Saturday, September 18, 2010

My Unforgettable Yom Kipur

So a little forewarning... this is not gonna be a short post. I have found that the best blog posts are short annecdotes and stories – but so much happened over Yom Kipur that it might get a bit long.

For Yom Kipur, I went with Rachel and Itay (sister and brother in law) to a service called Nafka Mina, which was about 25 minutes away by foot. As we were walking, it was stark and strange to see not a single car on the street. Traffic lights are turned off – they all just blink yellow. The only cars on the streets were police officers. I observed that walking on the streets felt like I was in a movie where everyone is off'd by some terrible virus – my sister agreed – said it looked like a dream in a movie – we were walking in middle of the busiest streets with no cars in sight. There were a lot of people on bikes, but no cars.

The service Nafka Mina was really sweet – the robust mix of Israelis, American, British and Australians made for a nice friendly atmosphere and the tunes were very familiar. The room was not overly large and was very full, making the service feel very complete as all the men and women sang melodiously together. When I got home, I set out to learn the Mishna – the oral law on which the talmud is based – tractate of Yoma (the laws of Yom Kipur) with Itay. It has been my tradition to study the 8 chapters on Yom Kipur for the past several years. I studied with Itay. The laws outline in detail the Yom Kipur service that was run by the head priest in the Temple of Jerusalem amlost 2,000 years ago.

The morning services starts at 7:30 am, and Itay and I arrived early to learn 2 more chapters of the Mishna before the services began. We prayed straight from 7:30 till 1:30 pm! It was a great service and the time flew by. At the break between the morning and afternoon services, we set out to the Old City of Jerusalem, having been advised that the services were not to be missed. The advice was true.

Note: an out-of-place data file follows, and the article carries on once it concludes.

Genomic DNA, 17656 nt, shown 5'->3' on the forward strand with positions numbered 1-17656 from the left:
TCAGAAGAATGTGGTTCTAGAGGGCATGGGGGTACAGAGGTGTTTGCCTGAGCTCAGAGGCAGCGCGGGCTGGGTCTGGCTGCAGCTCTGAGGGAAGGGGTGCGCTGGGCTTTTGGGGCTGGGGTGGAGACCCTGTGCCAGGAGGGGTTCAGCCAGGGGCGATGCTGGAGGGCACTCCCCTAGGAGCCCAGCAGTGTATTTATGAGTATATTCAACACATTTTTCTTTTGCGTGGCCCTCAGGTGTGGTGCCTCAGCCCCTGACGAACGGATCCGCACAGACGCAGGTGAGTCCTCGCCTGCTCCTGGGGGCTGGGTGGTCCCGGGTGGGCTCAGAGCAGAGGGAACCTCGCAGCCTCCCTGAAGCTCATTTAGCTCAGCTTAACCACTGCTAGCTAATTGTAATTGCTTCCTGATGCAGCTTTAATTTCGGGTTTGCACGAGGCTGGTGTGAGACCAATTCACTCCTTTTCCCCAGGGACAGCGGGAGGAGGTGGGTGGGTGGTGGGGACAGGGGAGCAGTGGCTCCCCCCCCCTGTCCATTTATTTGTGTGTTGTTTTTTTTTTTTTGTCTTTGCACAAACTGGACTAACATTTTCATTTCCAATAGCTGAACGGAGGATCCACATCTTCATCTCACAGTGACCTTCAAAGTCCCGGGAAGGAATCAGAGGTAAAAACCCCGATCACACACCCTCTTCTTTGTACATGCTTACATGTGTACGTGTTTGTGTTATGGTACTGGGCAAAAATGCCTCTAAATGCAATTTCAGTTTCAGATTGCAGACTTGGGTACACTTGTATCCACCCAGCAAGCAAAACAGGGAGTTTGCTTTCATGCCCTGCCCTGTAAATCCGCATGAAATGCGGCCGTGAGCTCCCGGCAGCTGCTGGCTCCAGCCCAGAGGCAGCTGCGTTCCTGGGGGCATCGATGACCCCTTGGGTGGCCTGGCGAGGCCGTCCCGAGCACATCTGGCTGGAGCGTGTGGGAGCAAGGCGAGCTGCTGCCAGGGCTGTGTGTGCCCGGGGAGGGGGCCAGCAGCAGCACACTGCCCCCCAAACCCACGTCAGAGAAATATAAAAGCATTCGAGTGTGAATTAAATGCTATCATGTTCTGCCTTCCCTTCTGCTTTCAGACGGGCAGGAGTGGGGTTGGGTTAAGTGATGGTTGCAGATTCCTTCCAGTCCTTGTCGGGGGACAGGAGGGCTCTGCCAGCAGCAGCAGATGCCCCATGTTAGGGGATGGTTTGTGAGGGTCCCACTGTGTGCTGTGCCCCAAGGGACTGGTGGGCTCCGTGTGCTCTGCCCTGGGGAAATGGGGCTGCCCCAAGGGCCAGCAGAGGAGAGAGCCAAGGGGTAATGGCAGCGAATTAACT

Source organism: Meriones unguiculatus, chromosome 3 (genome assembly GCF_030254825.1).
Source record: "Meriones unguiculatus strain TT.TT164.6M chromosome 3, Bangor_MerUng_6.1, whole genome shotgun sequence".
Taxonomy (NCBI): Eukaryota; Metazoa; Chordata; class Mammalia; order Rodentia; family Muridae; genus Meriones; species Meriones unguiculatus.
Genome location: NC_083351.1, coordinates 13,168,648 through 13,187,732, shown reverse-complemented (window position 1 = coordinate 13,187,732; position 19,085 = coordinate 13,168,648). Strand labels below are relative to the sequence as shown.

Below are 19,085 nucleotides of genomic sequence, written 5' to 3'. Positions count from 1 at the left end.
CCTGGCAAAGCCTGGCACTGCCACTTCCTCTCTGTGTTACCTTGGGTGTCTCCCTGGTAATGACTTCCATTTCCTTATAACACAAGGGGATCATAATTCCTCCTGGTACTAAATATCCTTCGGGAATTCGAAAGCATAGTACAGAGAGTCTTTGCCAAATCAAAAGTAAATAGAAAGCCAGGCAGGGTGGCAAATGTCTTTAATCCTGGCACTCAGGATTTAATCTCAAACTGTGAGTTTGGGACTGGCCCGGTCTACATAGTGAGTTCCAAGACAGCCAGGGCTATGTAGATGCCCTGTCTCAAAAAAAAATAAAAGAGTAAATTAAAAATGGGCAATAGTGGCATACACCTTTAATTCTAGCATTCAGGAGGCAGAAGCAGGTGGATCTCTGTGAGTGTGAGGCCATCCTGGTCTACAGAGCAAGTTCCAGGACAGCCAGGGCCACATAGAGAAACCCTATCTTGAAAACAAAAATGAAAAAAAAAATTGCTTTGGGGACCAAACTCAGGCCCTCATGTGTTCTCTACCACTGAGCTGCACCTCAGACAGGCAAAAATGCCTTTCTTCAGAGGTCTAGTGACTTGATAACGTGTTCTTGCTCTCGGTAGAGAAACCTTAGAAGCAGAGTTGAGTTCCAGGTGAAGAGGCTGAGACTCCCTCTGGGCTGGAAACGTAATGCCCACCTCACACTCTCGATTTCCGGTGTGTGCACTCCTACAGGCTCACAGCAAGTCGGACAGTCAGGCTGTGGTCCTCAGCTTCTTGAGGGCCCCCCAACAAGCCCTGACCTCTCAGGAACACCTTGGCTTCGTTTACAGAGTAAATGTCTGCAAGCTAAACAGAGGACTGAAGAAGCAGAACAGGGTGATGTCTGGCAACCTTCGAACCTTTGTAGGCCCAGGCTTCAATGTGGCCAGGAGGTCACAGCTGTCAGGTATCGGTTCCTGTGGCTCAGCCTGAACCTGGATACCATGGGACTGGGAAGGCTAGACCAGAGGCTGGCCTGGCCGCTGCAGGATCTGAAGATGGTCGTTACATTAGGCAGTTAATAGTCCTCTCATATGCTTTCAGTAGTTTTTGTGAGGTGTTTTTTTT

On the night before Yom Kipur, the three of us and my friend Lisa tried to visit the Kotel (Western Wall). We knew it would be a popular destination on the night before the Day of Judgment, so we waited till late – 1 am – to head to the Old City. When we got there, the place was swarming and hopping. The police had closed the Yafo Gate to the City, which is the most convenient, and we were directed to the Zion Gate. As we made our way to the Zion Gate, which is a 10 minute walk from the Western Wall, the crowd continued to thicken. We soon began to realize that there was no way were were going to get to the Old City, let alone the Kotel. At 1:30, we gave up and walked home. We were fearful that we would encounter similar circumstances, but were pleasantly surprised.

When we arrived in the Old City, we quickly stopped in to the Hurva Synagogue, a synagogue that had been destroyed in 1948 by the Arab Legion. The synagogue was just rebuild and completed last spring.

Afterwards, we went to Yeshivat HaKotel, a large Israeli Yeshiva in the Old City that overlooks the Temple Mount with unparalleled views. I saw my Rabbi from YU – Rabbi Goldwicht there – it is the second time I have run into Rav Goldwicht in the Old City even though he lives in New York and until a month ago, I did too. After the afternoon service, we went down to the Western Wall to pray the Neila – final service of Yom Kipur.

As Itay and I approached a group that appeared to be about to start Neila, I ran into a YU classmate, neighbor and friend of mine, Michal Sherman, from Boston. The service was amazing – there I was praying at the wall of our ancient temple, where the service that I had studied with Itay last night was performed for hundreds of years. It was amazing to sing “Next year may we be in a rebuilt Yerushalayim” at the site of our Temple that lays in ruin. I was brought to tears several times in the very moving service. After all of the prayers, Michael, my siblings and I broke our fast on some water and pastries that were being distributed. Michael then took us to a building run by Jeff Seidel, a man who runs an organization that helps students get in touch with Judaism. He was having a breakfast as well and invited us to help ourselves to fruit, pastries, drinks and of course bagels. Afterwards, Rachel, Itay and I headed to our family friend's the Elmans, who have an apartment in the Old City. They lent us some money to grab a cab home, and I am now at Rachels and Itay's apartment drinking coffee and eating Tim Tams... of course.

What a Yom Kipur. I hope everyone else had a nice holiday as well and that everyone has a blessed, healthy and successful year.

1 comment:

  1. I have read all your blog entries, this one included, and remain impressed with all your keen observations and the openness with which you share.
    Very proud of you.